Although we do not know whether psychological distress is the cause of IBS or indeed a symptom of IBS, it is clear that there is good reason for gastroenterologists to address the psychological aspect of IBS when considering a patient’s treatment plan. 

For more information, please contact Dr Adam Harris. 



Coeliac disease is an autoimmune condition where the small intestine is chronically inflamed, and nutrients from food may not be absorbed properly. This is due to a permanent allergy to gluten in the diet (present in wheat, barley and rye), which activates an abnormal mucosal immune response. Coeliac disease is treated effectively in the majority of patients by sticking to a 100% gluten-free diet indefinitely. Although a gluten-free diet is an effective treatment in most patients, a significant minority develop persistent or recurrent symptoms. Difficulties sticking to such a diet have led to the development of non-dietary therapies, several of which are undergoing trials in human beings.

Coeliac disease is common: in the UK, 1 in 100 people have it, and numbers are rising. It is more common in individuals with a first-degree relative (ie a parent or sibling) with the condition and in people from or with close relatives from Ireland and Finland. Patients with conditions such as type 1 diabetes, microscopic colitis, autoimmune thyroid disease, Down’s syndrome and Turner syndrome are at a higher risk of having coeliac disease.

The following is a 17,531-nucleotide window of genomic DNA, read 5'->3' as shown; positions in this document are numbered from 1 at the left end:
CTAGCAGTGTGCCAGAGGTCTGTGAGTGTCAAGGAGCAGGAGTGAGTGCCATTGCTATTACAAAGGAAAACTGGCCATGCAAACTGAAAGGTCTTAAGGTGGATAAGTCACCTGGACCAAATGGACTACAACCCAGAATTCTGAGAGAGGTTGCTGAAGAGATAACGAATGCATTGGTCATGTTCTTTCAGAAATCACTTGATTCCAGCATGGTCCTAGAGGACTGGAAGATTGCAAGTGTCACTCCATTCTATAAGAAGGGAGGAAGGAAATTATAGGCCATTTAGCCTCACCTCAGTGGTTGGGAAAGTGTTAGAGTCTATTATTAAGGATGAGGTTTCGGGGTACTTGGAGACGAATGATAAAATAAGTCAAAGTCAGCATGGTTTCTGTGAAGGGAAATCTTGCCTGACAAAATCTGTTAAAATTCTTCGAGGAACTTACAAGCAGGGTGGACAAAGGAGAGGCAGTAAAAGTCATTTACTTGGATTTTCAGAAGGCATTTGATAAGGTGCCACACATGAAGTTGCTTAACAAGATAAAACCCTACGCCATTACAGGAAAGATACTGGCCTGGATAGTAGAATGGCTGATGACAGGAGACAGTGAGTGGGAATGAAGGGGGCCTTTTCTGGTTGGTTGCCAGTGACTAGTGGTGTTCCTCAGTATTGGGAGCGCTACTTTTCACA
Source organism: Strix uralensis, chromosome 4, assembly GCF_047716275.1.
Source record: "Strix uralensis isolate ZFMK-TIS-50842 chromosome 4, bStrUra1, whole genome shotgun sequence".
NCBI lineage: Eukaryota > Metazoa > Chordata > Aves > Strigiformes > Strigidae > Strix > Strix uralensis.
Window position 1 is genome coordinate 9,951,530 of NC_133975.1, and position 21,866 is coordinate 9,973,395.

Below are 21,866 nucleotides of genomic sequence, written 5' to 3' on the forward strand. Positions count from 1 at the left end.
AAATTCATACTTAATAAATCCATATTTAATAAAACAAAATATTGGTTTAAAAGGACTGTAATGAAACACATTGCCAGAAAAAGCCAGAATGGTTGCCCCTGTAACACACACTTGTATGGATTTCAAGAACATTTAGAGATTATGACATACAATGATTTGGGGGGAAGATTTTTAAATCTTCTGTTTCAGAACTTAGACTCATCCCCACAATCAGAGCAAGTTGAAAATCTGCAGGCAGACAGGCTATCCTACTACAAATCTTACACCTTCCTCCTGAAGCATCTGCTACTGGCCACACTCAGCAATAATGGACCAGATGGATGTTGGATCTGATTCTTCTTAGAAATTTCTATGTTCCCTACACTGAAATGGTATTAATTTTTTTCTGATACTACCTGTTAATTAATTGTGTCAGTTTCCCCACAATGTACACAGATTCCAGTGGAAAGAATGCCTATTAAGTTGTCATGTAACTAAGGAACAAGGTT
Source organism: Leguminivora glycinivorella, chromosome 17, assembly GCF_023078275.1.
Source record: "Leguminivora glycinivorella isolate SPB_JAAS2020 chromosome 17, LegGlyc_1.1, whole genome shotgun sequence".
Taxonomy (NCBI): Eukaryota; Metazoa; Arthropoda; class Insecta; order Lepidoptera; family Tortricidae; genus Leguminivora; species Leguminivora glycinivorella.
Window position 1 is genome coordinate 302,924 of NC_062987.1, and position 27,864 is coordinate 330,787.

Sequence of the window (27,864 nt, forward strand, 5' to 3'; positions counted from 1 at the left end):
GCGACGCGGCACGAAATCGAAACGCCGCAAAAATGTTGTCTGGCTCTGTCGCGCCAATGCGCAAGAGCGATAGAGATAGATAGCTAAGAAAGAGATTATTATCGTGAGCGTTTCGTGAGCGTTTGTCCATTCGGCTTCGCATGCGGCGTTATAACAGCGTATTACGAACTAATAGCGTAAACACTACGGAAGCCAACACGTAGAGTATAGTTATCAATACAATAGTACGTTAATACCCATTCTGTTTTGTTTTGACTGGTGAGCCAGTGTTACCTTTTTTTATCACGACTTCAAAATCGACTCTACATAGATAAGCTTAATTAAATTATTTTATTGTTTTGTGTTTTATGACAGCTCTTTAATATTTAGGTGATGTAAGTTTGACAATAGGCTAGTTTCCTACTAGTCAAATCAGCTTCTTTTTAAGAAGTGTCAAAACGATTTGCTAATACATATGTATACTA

The diagnosis may be considered in people with iron deficiency anaemia, low folate or vitamin D, chronic fatigue, in pre-menopausal women with osteoporosis, or in those with recurrent abdominal bloating, loose stools, constipation or weight loss. 

In patients with symptoms suggestive of coeliac disease a blood sample may be taken to look for special proteins or antibodies (anti-transglutaminase) that develop in patients with untreated coeliac disease. These are accurate in most cases (about 90%) but the “gold standard” diagnosis requires taking small samples (biopsies) from the small intestine at upper gi endoscopy and looking at these under a microscope to look for the characteristic signs of villous atrophy and an excess of inflammatory cells (lymphocytes). This test may be needed in patients who do respond to a gluten-free diet.

Coeliac disease is not to be confused with non-coeliac gluten sensitivity, which may present with similar symptoms but in the presence of normal blood tests and small intestine, and may improve on a gluten-free diet. Interestingly, a recent study found a subset of individuals with chronic fatigue syndrome may have sensitivity to wheat and related cereals in the absence of coeliac disease and may respond to dietary restrictions. There is still research to be done.

Advice on gluten free diet and what alternative foods can be eaten to maintain a balanced diet is best obtained from a state-registered dietician with experience in coeliac disease. Your GP (or a consultant gastroenterologist) will be able to make a referral for this advice if required.

For more information, please contact Dr Adam Harris.